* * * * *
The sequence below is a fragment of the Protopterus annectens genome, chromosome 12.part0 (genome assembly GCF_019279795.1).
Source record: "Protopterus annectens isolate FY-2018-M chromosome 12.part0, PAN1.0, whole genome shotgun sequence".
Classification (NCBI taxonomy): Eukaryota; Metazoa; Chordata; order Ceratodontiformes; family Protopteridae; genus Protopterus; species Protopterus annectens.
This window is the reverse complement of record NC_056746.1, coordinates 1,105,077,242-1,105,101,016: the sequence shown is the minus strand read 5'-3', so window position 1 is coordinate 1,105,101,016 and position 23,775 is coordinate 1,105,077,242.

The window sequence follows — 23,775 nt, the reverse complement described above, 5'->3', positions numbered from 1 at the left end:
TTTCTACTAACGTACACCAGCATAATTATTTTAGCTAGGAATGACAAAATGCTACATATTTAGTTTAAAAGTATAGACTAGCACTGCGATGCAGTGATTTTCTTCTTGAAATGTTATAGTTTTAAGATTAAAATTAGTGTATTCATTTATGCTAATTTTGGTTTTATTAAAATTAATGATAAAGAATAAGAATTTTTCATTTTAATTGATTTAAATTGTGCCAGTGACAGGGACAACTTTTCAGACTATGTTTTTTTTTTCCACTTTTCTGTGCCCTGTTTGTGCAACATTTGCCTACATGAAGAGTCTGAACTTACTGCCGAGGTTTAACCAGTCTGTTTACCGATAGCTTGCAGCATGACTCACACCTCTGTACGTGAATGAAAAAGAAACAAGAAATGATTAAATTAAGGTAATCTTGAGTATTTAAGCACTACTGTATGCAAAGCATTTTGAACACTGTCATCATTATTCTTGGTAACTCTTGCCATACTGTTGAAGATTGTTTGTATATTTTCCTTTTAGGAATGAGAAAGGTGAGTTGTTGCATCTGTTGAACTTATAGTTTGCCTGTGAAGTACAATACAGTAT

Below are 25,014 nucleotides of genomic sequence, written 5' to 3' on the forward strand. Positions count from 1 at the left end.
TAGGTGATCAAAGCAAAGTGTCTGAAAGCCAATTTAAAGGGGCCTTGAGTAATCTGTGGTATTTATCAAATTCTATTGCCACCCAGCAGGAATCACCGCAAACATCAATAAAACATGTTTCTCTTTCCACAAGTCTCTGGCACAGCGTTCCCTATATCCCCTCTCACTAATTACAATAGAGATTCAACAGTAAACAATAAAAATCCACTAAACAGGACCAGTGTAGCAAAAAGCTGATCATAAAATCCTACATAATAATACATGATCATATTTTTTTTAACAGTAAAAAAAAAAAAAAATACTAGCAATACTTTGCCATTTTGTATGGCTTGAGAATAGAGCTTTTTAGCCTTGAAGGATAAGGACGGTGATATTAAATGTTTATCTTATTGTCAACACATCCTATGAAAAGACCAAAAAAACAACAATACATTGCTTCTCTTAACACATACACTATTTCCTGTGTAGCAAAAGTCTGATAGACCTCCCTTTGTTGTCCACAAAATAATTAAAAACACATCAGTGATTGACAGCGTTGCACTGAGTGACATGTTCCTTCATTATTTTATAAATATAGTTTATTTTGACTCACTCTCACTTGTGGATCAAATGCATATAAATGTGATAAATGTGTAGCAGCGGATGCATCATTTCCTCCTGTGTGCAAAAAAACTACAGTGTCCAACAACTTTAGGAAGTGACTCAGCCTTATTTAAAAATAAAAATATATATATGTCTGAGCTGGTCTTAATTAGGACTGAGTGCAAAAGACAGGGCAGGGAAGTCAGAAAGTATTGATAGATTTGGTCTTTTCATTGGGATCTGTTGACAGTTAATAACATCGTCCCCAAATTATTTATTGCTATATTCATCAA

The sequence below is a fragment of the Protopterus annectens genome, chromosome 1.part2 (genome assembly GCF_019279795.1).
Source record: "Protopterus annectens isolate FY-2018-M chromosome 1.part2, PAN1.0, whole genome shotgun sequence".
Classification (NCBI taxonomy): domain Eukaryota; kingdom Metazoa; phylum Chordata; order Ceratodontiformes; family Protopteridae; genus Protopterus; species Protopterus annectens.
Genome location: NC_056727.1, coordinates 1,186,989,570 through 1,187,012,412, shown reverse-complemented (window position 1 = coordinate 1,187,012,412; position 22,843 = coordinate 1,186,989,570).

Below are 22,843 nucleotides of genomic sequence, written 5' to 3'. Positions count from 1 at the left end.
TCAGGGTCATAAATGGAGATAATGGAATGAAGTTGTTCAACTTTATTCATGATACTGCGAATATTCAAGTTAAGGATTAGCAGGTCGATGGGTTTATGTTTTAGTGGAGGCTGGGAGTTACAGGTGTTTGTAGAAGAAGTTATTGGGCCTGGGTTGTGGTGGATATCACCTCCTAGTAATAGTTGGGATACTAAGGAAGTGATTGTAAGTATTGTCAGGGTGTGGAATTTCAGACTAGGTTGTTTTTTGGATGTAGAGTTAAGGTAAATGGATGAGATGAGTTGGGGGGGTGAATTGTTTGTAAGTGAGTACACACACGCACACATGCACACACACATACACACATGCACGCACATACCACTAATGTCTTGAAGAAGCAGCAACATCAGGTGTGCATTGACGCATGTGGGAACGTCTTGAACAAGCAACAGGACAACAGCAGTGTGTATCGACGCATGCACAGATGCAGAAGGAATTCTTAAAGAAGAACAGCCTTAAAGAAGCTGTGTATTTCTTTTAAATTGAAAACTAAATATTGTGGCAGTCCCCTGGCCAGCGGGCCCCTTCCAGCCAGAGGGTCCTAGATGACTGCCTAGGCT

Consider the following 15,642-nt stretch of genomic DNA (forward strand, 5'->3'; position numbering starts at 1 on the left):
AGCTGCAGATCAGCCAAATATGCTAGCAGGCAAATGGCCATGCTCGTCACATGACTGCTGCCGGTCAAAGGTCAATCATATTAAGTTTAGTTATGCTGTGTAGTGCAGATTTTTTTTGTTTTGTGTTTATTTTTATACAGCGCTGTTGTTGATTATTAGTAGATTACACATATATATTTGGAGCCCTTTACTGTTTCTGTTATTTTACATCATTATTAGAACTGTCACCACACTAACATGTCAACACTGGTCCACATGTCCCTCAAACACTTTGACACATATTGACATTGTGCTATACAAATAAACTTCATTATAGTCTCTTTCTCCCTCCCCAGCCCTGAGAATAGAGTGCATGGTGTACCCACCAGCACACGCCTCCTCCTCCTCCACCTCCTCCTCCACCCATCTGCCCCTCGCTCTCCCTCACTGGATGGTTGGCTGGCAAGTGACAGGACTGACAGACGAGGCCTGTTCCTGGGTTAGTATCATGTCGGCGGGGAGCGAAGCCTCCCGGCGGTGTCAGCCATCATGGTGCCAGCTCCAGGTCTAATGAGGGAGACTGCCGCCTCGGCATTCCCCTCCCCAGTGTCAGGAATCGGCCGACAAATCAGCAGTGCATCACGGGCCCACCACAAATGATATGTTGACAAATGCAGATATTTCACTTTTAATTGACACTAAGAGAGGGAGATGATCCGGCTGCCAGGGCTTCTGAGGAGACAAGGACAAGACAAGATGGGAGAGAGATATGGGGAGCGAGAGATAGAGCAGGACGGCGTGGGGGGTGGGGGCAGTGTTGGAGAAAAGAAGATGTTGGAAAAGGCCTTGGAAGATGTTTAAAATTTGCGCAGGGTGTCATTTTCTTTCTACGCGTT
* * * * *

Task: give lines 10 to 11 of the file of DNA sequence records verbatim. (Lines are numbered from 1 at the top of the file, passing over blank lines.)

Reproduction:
Source record: "Protopterus annectens isolate FY-2018-M chromosome 1.part2, PAN1.0, whole genome shotgun sequence".
Classification (NCBI taxonomy): domain Eukaryota; kingdom Metazoa; phylum Chordata; order Ceratodontiformes; family Protopteridae; genus Protopterus; species Protopterus annectens.